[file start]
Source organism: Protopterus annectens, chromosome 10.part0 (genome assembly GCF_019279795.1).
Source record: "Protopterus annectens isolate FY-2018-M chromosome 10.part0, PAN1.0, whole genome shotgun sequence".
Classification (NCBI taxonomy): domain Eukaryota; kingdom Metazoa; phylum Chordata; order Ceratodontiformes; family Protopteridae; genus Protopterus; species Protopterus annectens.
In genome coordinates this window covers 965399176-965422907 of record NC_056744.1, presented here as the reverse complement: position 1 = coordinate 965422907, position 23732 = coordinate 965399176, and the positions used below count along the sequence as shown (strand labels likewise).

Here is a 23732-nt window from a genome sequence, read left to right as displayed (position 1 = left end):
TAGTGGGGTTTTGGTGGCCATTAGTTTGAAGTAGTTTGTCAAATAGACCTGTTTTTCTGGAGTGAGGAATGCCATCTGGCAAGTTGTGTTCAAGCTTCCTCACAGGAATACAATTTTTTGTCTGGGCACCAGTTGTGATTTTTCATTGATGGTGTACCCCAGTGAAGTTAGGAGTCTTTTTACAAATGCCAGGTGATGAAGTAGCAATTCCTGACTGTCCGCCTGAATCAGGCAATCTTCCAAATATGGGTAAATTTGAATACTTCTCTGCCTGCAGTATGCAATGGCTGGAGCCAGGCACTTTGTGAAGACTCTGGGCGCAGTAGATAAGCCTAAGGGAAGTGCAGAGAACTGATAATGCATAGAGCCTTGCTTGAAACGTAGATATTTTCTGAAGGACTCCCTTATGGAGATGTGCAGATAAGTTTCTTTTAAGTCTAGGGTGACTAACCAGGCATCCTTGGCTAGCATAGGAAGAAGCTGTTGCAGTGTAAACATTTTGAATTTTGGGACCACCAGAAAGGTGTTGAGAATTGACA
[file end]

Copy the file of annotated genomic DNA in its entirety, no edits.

Source organism: Protopterus annectens, chromosome 10.part0 (genome assembly GCF_019279795.1).
Source record: "Protopterus annectens isolate FY-2018-M chromosome 10.part0, PAN1.0, whole genome shotgun sequence".
Classification (NCBI taxonomy): domain Eukaryota; kingdom Metazoa; phylum Chordata; order Ceratodontiformes; family Protopteridae; genus Protopterus; species Protopterus annectens.
In genome coordinates this window covers 965399176-965422907 of record NC_056744.1, presented here as the reverse complement: position 1 = coordinate 965422907, position 23732 = coordinate 965399176, and the positions used below count along the sequence as shown (strand labels likewise).

Here is a 23732-nt window from a genome sequence, read left to right as displayed (position 1 = left end):
TAGTGGGGTTTTGGTGGCCATTAGTTTGAAGTAGTTTGTCAAATAGACCTGTTTTTCTGGAGTGAGGAATGCCATCTGGCAAGTTGTGTTCAAGCTTCCTCACAGGAATACAATTTTTTGTCTGGGCACCAGTTGTGATTTTTCATTGATGGTGTACCCCAGTGAAGTTAGGAGTCTTTTTACAAATGCCAGGTGATGAAGTAGCAATTCCTGACTGTCCGCCTGAATCAGGCAATCTTCCAAATATGGGTAAATTTGAATACTTCTCTGCCTGCAGTATGCAATGGCTGGAGCCAGGCACTTTGTGAAGACTCTGGGCGCAGTAGATAAGCCTAAGGGAAGTGCAGAGAACTGATAATGCATAGAGCCTTGCTTGAAACGTAGATATTTTCTGAAGGACTCCCTTATGGAGATGTGCAGATAAGTTTCTTTTAAGTCTAGGGTGACTAACCAGGCATCCTTGGCTAGCATAGGAAGAAGCTGTTGCAGTGTAAACATTTTGAATTTTGGGACCACCAGAAAGGTGTTGAGAATTGACA